A Chinese frigate, auxiliary replenishment ship, and an amphibious vessel with 700 sailors docked in Sydney, Australia, for an unannounced visit on Monday amid rising anxieties about a rising China in the Indo-Pacific, according to Shanghai Morning Post.
Prime Minister Scott Morrison was on a diplomatic trip at the time, in the Solomon Islands, a critical region in the South Pacific that China is trying to win over.
"It may have been a surprise to others, but it certainly wasn't a surprise to the government," Morrison told reporters in Solomon's capital Honiara. "We have known about that for some time."
Morrison called the port call a "reciprocal visit because Australian naval vessels have visited China."
"They were returning after a counter drug trafficking operation in the Middle East," he added.
There was no announcement, and a relatively muted welcome, as three Chinese warships entered Sydney Harbour this morning. Officially, it's a friendly visit, strengthening ties between our two navies. #7NEWS pic.twitter.com/w8gqwIj51G— 7NEWS Brisbane (@7NewsBrisbane) June 3, 2019
The visit caught many social media users and academics off guard, with some questioning the port call's timing and why the government failed to give its citizens advance notice.
"The People's Liberation Army (PLA) Navy visit might have been intended as an act of diplomacy, but it's turning into a public relations disaster for China," said John Fitzgerald, a China scholar at Swinburne University in Melbourne.
With closer examination, the vessels appeared to be the Kunlun Shan, an amphibious landing ship; the Luoma Lake, a replenishment ship; and the Xuchang, a modern frigate that is outfitted with advanced missile systems.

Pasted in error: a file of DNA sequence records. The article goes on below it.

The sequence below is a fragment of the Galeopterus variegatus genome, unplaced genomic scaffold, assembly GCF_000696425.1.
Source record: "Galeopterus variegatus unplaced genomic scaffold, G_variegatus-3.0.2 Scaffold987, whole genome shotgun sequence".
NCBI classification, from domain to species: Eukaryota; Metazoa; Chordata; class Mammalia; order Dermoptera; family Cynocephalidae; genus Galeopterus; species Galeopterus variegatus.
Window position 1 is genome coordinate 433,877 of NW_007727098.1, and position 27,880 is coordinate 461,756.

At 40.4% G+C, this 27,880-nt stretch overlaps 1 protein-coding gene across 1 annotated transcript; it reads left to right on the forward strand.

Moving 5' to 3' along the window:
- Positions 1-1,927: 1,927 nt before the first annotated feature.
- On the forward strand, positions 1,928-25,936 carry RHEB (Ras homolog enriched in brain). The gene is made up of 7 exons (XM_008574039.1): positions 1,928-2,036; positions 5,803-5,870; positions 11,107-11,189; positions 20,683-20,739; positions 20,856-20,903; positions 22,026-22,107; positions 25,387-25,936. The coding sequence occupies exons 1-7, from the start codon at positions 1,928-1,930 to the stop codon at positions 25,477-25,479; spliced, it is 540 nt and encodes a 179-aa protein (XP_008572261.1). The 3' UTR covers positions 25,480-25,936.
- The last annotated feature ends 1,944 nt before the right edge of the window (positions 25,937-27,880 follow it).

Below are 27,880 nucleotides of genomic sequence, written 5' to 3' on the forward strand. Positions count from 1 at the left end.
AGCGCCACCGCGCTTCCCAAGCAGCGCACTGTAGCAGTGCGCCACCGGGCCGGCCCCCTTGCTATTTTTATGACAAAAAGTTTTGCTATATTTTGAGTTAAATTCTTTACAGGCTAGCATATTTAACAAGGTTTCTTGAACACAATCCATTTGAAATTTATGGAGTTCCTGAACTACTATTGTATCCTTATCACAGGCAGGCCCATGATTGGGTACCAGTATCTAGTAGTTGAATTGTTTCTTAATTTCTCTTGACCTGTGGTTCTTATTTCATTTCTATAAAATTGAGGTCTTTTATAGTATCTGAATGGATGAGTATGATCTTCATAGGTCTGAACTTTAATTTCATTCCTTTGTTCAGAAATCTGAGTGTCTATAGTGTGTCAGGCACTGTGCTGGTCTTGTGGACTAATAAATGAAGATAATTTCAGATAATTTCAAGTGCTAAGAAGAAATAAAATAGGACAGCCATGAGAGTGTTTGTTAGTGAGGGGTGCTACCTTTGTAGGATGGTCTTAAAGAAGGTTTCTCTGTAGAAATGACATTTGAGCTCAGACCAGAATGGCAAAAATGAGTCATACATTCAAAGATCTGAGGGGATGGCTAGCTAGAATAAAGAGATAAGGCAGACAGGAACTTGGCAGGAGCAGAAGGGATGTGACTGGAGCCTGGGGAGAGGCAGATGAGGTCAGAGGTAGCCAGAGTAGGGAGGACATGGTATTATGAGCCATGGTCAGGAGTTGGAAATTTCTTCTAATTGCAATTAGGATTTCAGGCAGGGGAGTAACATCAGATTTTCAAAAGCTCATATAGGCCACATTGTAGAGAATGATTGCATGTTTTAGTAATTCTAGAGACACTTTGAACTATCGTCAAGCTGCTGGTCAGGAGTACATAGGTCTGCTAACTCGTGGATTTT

Rory Medcalf, the head of Australian National University's National Security College, tweeted that Beijing is making a serious statement by docking its warships in Sydney.
There was no big welcome as three Chinese warships entered Sydney Harbour today. It's meant to be a friendly visit strengthening ties between our two navies, but recent tension in the South China Sea meant the arrival was short on fanfare. @alexhart7 #7NEWS pic.twitter.com/KQp12bPsET— 7NEWS Melbourne (@7NewsMelbourne) June 3, 2019
Medcalf said historical data shows Chinese military port calls usually involve one vessel, and Sydney isn't a convenient stopover for vessels returning from the Gulf of Aden.
"Chinese naval visits to Australia have more typically been a lone frigate, not a task group with an amphibious assault ship and 700 personnel," tweeted Medcalf.
"Sydney is hardly a convenient stopover on their way home from the Gulf of Aden. What's the story here?" he tweeted again.
"This looks like a serious show of presence in the South Pacific," he said in another tweet.
John Blaxland, a professor at the Strategic and Defence Studies Centre at the Australian National University, said: "The Australian Government's Pacific reset follows a period of some disengagement by Australia and has been, in part at least, triggered by China's renewed interest in the Pacific – notably the remaining microstates that continue to support Taiwan."
The port call comes about a week after Australian Navy helicopter pilots were hit by lasers while exercising in the South China Sea.
Australia is determined to be a significant player in the Indo-Pacific region, has recently expanded foreign policy and defense strategy with a greater push to maritime defense and security.
But as shown earlier this week, Australia has to contend with a rising China and has to make a tough decision soon or later that if it wants to continue challenging China in the Indo-Pacific region, it might risk a shooting war down the road.